European, Brazilian retailers to trial "Shelfie Index" tech -

European, Brazilian retailers to trial "Shelfie Index" tech

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European, Brazilian retailers to trial

With the help of drones and robots out of store hours and hidden cameras, an Australian-developed technology has the potential to improve supermarket shelf presentation and reduce waste in warehouses and cold storage facilities. 

It is understood British supermarket The Co-op has started a pilot program with the "Shelfie" technology this week, while Shelfie CEO Darren Younger says there are more trials in the pipeline.

"We've got a very big retailer in [continental] Europe and we've got a retail network in Brazil also going live in a couple of weeks’ time," Younger tells Fresh Fruit Portal.

Younger cannot reveal the names of the retailers involved, but says "there's one in Central Europe, one in Germany and one in France".

In contrast, supermarkets in Younger's native Australia have been slower on the uptake.

"They’re interested and they’re keen but in the retail industry around Europe and America there's a lot more excitement, a lot more appetite to move faster," he says.

So what does the Shelfie do?

"It's driven by what we call the Shelfie Index, which is a number from 0 to 100 which shows how well-presented the store right now, and what the shelf should look like," Younger replies.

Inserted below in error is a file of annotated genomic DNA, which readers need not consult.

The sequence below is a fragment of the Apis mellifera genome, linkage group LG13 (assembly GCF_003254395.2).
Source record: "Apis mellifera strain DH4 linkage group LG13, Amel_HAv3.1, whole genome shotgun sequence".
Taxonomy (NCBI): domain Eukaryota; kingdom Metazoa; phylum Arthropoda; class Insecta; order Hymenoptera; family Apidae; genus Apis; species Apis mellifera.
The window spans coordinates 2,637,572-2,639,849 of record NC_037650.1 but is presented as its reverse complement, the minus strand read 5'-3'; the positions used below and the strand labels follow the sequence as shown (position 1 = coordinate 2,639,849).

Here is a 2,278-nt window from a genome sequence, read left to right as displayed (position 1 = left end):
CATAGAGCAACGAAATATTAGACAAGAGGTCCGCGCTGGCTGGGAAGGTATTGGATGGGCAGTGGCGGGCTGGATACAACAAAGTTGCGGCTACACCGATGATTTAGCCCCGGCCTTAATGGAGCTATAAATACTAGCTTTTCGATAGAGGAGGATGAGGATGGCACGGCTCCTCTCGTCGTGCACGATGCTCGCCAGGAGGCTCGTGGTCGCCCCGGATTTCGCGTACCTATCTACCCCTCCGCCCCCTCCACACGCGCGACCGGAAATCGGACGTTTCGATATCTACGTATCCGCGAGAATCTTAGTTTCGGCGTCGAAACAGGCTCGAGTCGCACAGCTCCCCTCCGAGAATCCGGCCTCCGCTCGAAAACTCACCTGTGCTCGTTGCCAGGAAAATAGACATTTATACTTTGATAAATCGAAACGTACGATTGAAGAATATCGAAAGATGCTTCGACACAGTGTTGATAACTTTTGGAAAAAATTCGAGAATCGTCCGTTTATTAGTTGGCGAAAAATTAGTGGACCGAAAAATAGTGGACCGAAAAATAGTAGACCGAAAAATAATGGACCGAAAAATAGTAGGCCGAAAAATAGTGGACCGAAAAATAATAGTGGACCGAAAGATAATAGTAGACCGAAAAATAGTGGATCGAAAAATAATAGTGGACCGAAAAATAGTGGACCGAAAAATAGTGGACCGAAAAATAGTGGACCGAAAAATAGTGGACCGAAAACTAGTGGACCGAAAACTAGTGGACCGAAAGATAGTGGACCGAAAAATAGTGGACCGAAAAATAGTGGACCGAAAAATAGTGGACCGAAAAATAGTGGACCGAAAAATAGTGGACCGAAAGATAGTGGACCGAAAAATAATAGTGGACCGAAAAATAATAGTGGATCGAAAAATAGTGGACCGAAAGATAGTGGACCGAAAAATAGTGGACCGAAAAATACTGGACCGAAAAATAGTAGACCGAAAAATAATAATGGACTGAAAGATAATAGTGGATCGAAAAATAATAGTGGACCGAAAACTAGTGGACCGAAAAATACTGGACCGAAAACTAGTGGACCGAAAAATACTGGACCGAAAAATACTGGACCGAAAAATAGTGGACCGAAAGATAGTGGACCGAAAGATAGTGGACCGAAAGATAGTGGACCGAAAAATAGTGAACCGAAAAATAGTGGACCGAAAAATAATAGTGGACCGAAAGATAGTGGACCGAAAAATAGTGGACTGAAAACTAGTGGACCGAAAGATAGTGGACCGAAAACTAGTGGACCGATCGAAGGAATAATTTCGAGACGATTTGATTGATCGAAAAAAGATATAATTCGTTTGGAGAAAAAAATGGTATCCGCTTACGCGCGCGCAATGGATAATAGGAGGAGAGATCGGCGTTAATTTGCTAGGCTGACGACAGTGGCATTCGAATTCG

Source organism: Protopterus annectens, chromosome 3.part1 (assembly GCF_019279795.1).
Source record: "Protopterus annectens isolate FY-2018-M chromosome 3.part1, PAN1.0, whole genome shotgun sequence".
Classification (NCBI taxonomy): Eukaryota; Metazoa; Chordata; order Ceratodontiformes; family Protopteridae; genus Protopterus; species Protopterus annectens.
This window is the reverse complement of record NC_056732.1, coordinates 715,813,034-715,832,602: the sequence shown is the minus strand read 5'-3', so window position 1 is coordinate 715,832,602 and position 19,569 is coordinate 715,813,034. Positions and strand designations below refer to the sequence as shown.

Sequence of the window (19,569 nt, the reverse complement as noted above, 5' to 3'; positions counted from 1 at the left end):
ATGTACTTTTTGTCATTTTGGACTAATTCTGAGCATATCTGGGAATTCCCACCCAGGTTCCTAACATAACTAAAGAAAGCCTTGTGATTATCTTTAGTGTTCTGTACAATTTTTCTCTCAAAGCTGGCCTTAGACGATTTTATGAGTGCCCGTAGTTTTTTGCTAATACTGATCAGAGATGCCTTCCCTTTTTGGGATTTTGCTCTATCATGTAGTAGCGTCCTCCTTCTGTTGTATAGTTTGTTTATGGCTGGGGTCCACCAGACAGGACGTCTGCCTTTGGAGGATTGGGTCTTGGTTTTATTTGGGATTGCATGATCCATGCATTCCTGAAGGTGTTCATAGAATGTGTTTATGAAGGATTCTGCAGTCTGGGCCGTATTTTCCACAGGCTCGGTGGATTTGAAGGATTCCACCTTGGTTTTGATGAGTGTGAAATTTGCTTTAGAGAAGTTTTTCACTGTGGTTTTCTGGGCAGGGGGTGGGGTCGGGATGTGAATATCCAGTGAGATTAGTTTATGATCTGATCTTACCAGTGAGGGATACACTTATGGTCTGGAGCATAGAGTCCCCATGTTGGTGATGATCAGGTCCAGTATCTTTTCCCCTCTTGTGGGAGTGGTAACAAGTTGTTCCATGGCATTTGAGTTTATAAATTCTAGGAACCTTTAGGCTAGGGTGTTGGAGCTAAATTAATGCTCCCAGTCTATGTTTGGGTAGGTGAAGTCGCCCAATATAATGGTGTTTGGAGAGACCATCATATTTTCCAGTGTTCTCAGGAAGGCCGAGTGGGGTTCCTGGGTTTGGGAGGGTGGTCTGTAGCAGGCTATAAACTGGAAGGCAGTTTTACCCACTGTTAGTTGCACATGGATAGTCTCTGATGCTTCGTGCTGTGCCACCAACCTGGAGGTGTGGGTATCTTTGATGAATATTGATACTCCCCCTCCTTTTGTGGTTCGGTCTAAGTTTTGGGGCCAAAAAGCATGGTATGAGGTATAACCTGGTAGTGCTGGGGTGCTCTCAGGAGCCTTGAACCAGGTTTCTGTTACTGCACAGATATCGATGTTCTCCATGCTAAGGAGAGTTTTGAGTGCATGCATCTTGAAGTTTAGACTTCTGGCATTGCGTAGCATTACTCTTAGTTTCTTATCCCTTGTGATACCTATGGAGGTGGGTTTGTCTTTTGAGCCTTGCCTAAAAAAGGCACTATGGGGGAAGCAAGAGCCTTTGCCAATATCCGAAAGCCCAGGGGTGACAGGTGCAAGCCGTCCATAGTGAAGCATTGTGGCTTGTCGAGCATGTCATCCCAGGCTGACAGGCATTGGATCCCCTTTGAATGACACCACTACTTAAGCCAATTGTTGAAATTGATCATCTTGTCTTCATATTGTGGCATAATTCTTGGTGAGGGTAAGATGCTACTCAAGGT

The technology could be likened to a series of 'before and after' shots, or in Younger's words a "game of spot the difference".

"You know exactly what that shelf should look like and you know what it currently looks like, and you see there’s a gap in that product," he says.

"What it also does is it gives store staff a notification. They can see the alerts and can be motivated to fix the shelf to try to fix that number, and get the best result. So it’s about motivating the staff as well."

He clarifies the technology has not reached the stage where it can actually give advice about which products sell best in which place, but in any case it could bring about new possibilities for managing produce departments in particular.

"It’s not so much recommendations about where things can go. We don’t have the insights to know things like that would sell better if it were in that position," he says.

"What we would do is if someone takes out two clamshells of berries and decides they don’t want one and they put one down in front of the oranges, we can let them know there’s something wrong there."

In addition, trials are also taking place in cool rooms to understand stock levels and expiry of stock, which Younger believes could have implications for the level of food waste in retail operations.

With general concerns amongst the public worldwide over privacy issues and surveillance from government agencies and large corporations, Younger says there is no reason for shoppers to be worried about the Shelfie technology.

"The robots are more out of hours. You’ve got a series of cameras that you wouldn’t notice in the store – they’re not taking images of people, they’re only taking images of the shelf, so there are no privacy challenges there at all."

Younger says Shelfie, which is owned by international company Lakeba, is only six months old.

"However the concept had been worked on a lot longer before that before we could commercialize it," he says.

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